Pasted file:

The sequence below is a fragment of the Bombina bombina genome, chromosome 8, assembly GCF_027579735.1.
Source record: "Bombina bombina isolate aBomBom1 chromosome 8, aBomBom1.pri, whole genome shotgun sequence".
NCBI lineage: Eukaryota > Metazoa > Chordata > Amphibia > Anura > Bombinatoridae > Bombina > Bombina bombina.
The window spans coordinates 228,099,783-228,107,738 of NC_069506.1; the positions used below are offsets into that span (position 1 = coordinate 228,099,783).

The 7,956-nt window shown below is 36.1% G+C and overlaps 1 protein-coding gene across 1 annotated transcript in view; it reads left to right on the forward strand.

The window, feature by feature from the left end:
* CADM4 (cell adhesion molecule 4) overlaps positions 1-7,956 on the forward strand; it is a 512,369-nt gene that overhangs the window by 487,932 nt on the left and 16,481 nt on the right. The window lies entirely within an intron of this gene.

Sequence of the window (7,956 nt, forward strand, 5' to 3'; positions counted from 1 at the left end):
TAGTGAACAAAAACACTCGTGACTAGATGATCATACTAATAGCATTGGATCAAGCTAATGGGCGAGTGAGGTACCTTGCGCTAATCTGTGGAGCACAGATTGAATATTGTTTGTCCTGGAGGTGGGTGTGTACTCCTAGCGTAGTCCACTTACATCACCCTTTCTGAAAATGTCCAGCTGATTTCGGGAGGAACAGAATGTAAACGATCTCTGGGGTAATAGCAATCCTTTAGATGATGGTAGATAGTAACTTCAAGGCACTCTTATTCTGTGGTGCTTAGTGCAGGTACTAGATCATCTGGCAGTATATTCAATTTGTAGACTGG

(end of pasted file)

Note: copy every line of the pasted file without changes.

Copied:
The sequence below is a fragment of the Bombina bombina genome, chromosome 8, assembly GCF_027579735.1.
Source record: "Bombina bombina isolate aBomBom1 chromosome 8, aBomBom1.pri, whole genome shotgun sequence".
NCBI lineage: Eukaryota > Metazoa > Chordata > Amphibia > Anura > Bombinatoridae > Bombina > Bombina bombina.
The window spans coordinates 228,099,783-228,107,738 of NC_069506.1; the positions used below are offsets into that span (position 1 = coordinate 228,099,783).

The 7,956-nt window shown below is 36.1% G+C and overlaps 1 protein-coding gene across 1 annotated transcript in view; it reads left to right on the forward strand.

The window, feature by feature from the left end:
* CADM4 (cell adhesion molecule 4) overlaps positions 1-7,956 on the forward strand; it is a 512,369-nt gene that overhangs the window by 487,932 nt on the left and 16,481 nt on the right. The window lies entirely within an intron of this gene.

Sequence of the window (7,956 nt, forward strand, 5' to 3'; positions counted from 1 at the left end):
TAGTGAACAAAAACACTCGTGACTAGATGATCATACTAATAGCATTGGATCAAGCTAATGGGCGAGTGAGGTACCTTGCGCTAATCTGTGGAGCACAGATTGAATATTGTTTGTCCTGGAGGTGGGTGTGTACTCCTAGCGTAGTCCACTTACATCACCCTTTCTGAAAATGTCCAGCTGATTTCGGGAGGAACAGAATGTAAACGATCTCTGGGGTAATAGCAATCCTTTAGATGATGGTAGATAGTAACTTCAAGGCACTCTTATTCTGTGGTGCTTAGTGCAGGTACTAGATCATCTGGCAGTATATTCAATTTGTAGACTGG